I had travelled 14,000 kilometres, through innumerable airport scanners and wifi-less hotels, just to find her.
My destination was the Atlantis Books on the Greek island of Santorini. A white-washed cave full of the best modern, classical and ancient literature.
Books are shelved high to a dome ceiling. In an antechamber, a cat rests its head on a tome of ancient Greek architecture. There’s a babble of foreign tongues as tourists gather to buy that special book.
Outside the bookshop, a terrace overlooks the impossibly blue Aegean Sea. Here in time immemorial, the Greek fleet sailed past to get Helen back from the amorous arms of Paris in Troy. There were tears. Big-time.
I am a bookshop philanderer, who between watching my true love, Port Power, promise so much but deliver so little, scrimps and saves to travel the world in search of books and bookshops. This story is a homage to them.
As sales of e-readers flattens, bookshops are making a third-quarter comeback. In a world of mediated electronic friendships and multi-media extravaganzas, the humble book stands for authenticity.
Book sales in the UK and US bounced back in 2015 and two of the world’s most famous bookshops, The Strand in New York and Foyles in London, turned in solid profits.
In the last 10 years, Australian bookshops have been hit hard by the growth of e-readers and the anti-competitive behaviour of Amazon. Even so, sales of Kindles peaked in 2011 and have flatlined since.
While Amazon and The Book Depository (also owned by Amazon) can undercut counter prices, their algorithms can’t provide personal service or inside tips such as, “if you like that book, you really ought to read this”.
Their computer codes can’t deliver the sensual experience of letting the eyes wander across a riot of colourful book spines.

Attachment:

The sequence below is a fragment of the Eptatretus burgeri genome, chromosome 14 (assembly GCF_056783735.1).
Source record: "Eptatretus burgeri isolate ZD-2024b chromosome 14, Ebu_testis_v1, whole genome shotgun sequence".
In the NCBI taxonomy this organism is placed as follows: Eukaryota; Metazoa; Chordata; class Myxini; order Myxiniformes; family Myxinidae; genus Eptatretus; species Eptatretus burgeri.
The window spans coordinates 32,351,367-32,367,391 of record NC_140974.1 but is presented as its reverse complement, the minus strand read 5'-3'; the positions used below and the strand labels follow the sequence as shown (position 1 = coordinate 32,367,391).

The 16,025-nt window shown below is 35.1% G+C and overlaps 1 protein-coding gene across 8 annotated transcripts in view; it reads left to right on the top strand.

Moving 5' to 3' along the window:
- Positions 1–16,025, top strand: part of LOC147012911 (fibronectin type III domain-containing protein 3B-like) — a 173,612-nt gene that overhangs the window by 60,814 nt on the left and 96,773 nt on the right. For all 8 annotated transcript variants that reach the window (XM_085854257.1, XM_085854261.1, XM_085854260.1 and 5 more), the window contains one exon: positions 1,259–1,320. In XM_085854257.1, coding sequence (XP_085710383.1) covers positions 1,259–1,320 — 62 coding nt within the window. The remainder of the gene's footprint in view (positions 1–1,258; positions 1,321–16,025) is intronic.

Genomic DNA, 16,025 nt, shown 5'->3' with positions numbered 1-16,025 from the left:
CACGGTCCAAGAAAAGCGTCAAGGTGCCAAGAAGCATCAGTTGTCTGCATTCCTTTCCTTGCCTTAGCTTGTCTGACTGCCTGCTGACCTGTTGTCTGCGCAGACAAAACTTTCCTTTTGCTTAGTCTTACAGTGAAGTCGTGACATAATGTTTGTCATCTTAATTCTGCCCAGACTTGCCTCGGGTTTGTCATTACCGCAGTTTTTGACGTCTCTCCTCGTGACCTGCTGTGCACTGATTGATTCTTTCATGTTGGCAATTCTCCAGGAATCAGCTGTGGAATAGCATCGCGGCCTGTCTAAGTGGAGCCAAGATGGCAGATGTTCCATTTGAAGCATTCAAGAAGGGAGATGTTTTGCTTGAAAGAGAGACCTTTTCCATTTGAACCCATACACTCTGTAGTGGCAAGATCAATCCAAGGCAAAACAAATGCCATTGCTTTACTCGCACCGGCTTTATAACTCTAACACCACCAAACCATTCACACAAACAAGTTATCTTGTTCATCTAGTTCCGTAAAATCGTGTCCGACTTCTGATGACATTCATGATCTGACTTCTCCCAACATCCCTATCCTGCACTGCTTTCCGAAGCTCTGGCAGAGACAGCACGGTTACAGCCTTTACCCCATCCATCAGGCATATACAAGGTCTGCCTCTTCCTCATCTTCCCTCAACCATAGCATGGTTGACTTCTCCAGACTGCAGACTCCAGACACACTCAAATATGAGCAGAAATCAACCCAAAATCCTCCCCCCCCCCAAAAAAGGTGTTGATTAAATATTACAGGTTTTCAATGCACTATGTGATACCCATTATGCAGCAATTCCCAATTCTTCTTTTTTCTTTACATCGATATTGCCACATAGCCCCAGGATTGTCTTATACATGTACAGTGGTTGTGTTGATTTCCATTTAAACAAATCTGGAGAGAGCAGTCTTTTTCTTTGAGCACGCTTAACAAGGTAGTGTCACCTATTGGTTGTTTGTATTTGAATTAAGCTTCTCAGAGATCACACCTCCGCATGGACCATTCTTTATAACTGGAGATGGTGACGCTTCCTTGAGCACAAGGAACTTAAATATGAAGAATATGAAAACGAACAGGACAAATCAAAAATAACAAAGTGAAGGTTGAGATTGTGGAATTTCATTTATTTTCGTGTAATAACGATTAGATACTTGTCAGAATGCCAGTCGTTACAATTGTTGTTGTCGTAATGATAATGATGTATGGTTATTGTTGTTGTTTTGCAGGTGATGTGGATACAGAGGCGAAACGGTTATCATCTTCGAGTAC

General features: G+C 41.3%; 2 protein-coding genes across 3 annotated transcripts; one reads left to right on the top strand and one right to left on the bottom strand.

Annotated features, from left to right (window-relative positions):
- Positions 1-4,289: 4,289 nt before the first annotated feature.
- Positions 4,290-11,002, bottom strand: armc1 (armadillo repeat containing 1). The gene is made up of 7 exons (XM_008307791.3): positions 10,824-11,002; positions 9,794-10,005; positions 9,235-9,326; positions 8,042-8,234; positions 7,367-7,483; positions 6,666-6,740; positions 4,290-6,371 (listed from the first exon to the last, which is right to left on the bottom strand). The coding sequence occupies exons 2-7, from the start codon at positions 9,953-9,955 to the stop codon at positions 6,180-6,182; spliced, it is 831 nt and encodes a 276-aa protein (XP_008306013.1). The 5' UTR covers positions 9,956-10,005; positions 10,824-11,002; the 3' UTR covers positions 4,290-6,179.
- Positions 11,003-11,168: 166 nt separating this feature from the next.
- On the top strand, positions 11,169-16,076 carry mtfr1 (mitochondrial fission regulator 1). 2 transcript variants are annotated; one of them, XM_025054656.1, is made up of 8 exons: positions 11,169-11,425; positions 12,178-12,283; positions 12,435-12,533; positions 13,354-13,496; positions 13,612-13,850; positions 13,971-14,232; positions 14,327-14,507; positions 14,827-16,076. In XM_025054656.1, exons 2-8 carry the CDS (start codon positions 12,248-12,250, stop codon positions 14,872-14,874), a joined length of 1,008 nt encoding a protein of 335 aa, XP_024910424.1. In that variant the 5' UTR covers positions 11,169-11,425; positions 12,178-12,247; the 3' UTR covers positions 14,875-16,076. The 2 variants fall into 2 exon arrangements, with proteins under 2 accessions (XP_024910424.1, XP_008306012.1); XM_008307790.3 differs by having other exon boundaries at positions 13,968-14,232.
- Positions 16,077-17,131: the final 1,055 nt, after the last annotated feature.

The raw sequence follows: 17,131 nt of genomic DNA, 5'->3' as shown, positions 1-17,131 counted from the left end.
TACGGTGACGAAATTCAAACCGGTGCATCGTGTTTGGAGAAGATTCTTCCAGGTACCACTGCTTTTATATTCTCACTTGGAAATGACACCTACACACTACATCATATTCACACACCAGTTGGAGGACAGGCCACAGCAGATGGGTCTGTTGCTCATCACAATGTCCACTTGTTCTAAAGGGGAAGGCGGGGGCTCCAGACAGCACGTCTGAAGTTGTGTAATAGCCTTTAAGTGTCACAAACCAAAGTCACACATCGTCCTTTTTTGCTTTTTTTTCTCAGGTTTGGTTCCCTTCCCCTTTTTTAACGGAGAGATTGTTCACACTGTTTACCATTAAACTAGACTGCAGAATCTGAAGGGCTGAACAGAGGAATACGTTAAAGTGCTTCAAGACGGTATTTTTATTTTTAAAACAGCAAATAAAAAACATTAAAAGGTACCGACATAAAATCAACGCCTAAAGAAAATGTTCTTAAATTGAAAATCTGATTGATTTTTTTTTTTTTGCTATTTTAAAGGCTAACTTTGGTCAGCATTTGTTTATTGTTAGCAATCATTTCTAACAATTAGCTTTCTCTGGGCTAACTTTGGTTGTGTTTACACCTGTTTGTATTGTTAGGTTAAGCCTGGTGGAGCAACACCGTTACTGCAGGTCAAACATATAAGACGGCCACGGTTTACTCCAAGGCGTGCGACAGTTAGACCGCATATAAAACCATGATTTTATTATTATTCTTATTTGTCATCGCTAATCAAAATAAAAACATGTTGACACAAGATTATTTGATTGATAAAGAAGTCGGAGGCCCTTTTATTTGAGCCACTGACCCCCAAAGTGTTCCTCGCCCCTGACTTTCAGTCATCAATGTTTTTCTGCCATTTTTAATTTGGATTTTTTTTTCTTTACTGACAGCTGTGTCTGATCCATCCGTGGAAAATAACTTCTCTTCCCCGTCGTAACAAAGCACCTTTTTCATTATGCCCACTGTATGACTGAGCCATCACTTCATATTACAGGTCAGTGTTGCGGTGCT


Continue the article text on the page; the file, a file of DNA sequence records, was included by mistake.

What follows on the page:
Don’t underestimate the transformative power of entering a beautiful bookshop. Clock time or “chromos” dissolves into “kairos” or personal time. The time of meditation, revery and serendipity.
Bookshops are to bibliophiles, what lolly shops are to kids.
In Australia, the real threat to the entire value chain – from writer and publisher to bookseller and consumer – is not from technology but from proposed changes to Australia’s copyright laws.
A recent draft Productivity Commission report suggested that an author’s period of copyright should last only 15 to 25 years from the creation of the work, rather than the current 70 years from the year the writer dies.
If this occurred, Adelaide author Hannah Kent might lose the rights to her extraordinary first novel Burial Rights, published in 2013, in the year 2028. She would be just 44 years old. An author’s rights should last the lifetime of the creator.
While the suggestion created an outcry among many authors, Minister for the Arts Mitch Fifield has since stated that the Government does not intend to reduce the copyright period in this way, and that the claim was based on a “finding”, not a “recommendation”, in “draft” Productivity Commission report.
The Productivity Commission draft report has also raised concerns, however, that cheap foreign editions of books will be allowed to flood the domestic market. We need more pulp fiction like a chocolate teapot needs hot water.
The good news is that sales of kids’ books in Australia are going through the roof. Why? Kids like the way picture books look and smell.
For crusaders of authenticity – and for adults who also like the way books look and smell – Shakespeare & Co, near Notre Dame in Paris, is one of the best English-language bookshops in Europe. Ernest Hemingway, F Scott Fitzgerald and Henry Miller rubbed shoulders and egos there.
In Athens, look no further than the back streets of the old Monastiraki Area, where you’ll find old works of the great Greek poet CF Cavafy, whose poem Waiting for the Barbarians could have been written about Adelaide’s dire political culture.
In Berlin, catch the metro to St Georges Bookshop in Prenzlauer Berg. It has the best collection of new and used English books in town. Prenzlauer Berg is like Kensington Gardens but with young people, bars and live music.
Closer to home, Imprints in Hindley Street is one of Australia’s best bookshops. It sells a smorgasbord of works across the subject spectrum. It’s the heart and soul of literary Adelaide.
A couple of years ago, the National Geographic voted Atlantis Books in Santorini the best bookshop in the world – and for sheer beauty, it is hard to beat.
For all of the homogenising forces of globalisation and the dumbing down of public discourse, there is sanctuary in a bookshop.
But beware, from books springs the tiger of imagination, lashing its tail in the light. Once that tiger is out, there’s no going back.
While the mediums and platforms of reading may change, nothing can quench the human desire for stories, no matter where you live.Jump to next article